MDOT has not made a case for the economic value of its Canal Road Connector road plans. It has for years obstinately refused public scrutiny, suggestions, and insulted elected officials on this and other important and needed Coast road projects.
The Sun Herald reported recently,
“Warr said a high-rise bypass over downtown would devastate business owners who rely on traffic near their shops and "irreparably harm the historic character of downtown and contribute to the degradation of our natural heritage." Among the groups with letters of opposition is the state port, which could lose some valuable land to MDOT's proposed roadway.
But later, to the press, Brown insinuated the western side of downtown Gulfport doesn't look too spiffy anyway, especially when compared with areas under and around the high-rise I-110 in Biloxi.”
MDOT’s leaders are not answerable to elected local officials or even state leadership. Audits of the agency’s performance have consistently revealed poor planning and use of the funds it has on hand. MDOT officials will say that others keep up with the money they use, but MDOT rarely uses its own work to note success or justify its actions. Usually the agency’s leaders will just blame the messenger and quit talking to them.
That type of action typically intimidates local officials into submission as they need MDOT’s support on projects, but local officials have no real say in how the work is done or if it actually meets objectives. Reporters covering MDOT will also experience antagonistic behavior.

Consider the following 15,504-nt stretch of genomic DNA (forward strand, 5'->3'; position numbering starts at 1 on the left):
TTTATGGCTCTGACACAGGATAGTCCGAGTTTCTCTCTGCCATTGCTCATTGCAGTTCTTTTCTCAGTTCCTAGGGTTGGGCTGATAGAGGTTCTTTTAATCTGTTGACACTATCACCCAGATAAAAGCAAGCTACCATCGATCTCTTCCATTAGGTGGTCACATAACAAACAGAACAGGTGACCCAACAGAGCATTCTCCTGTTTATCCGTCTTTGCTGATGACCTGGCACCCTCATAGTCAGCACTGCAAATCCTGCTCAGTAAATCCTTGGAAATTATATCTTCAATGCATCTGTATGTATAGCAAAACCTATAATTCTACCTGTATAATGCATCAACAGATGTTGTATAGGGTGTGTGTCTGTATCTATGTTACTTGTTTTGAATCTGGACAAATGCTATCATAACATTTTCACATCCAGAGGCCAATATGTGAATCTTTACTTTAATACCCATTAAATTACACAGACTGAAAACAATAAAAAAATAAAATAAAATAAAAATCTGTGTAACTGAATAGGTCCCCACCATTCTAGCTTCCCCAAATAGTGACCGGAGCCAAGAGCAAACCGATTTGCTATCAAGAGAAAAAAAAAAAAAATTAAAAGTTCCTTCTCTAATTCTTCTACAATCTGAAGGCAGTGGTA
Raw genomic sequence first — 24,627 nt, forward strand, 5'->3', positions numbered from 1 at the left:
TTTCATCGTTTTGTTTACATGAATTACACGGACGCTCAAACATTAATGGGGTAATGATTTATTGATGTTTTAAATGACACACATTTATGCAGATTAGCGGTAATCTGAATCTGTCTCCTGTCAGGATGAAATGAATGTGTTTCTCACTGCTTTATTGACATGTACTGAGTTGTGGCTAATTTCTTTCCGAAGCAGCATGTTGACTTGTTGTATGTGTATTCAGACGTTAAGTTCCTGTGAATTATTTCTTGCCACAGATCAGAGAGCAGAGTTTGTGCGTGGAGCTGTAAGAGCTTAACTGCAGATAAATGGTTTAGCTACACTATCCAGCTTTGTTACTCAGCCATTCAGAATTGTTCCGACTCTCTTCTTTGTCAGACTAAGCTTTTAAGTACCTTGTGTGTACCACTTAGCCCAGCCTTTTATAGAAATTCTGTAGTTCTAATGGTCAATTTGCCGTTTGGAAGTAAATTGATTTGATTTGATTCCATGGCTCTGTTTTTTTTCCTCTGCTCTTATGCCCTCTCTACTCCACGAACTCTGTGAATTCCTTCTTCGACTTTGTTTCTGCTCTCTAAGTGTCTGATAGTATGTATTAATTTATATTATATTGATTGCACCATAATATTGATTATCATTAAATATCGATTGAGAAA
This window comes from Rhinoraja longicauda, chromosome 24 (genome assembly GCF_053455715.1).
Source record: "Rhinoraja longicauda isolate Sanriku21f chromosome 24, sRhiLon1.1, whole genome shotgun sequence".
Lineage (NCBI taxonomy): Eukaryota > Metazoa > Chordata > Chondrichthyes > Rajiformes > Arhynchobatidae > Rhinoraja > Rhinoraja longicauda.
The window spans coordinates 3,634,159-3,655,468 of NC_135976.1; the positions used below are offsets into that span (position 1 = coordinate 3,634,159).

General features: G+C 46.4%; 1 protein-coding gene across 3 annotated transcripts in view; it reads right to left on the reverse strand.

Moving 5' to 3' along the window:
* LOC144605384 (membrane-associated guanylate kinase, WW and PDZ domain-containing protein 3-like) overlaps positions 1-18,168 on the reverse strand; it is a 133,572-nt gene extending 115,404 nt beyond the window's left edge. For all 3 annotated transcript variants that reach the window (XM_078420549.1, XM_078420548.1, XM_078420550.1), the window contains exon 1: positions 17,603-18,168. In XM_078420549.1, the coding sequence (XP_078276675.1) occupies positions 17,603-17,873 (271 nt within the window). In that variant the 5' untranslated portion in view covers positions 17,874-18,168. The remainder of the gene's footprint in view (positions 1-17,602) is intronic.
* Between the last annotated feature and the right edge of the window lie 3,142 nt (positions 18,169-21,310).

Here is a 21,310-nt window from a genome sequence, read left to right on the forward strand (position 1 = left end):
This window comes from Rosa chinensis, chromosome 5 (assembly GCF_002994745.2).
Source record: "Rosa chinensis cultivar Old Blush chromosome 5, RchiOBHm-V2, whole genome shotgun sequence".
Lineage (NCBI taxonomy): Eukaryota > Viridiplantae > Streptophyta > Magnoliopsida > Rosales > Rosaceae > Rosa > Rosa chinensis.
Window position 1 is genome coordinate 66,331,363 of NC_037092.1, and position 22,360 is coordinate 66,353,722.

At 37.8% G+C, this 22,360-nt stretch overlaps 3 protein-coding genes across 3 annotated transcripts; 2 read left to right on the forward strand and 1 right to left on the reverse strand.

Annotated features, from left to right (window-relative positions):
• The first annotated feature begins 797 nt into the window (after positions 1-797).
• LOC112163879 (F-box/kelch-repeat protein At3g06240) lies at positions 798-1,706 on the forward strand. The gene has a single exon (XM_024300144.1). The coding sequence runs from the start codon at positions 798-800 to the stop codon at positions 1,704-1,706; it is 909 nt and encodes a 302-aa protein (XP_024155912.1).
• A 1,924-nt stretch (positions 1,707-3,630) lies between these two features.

But if anyone now thinks that MDOT’s Canal Road Connector project is something that will benefit the Coast, they are misled.
While the Canal Road Connector could be considered a needed road eventually, in light of changes wrought by Hurricane Katrina, and the expected rapid redevelopment of the Coast’s casino and tourism industry, there surely is a greater need than this project. The East Biloxi Connector at Rodenberg Ave. and Cedar Lake is just that project. MDOT’s director Butch Brown recently told GCN that the Biloxi project is not on the shelf any time soon.
On the surface it would appear that MDOT’s plans would benefit the Port of Mississippi in Gulfport, but even that agency signed on Mayor Brent Warr's list to oppose MDOT’s elevated road plan.
Update: on May 16th, officials with the port rescinded their opposition to MDOT's I-310 Canal Road Connector project. MDOT's Wayne Brown has warned that changes in the plan could delay the project from two to nine years.
MDOT’s MultiPlan – Comprehensive MDOT transportation plan . (Very Large File and almost incomprehensible. – Ed)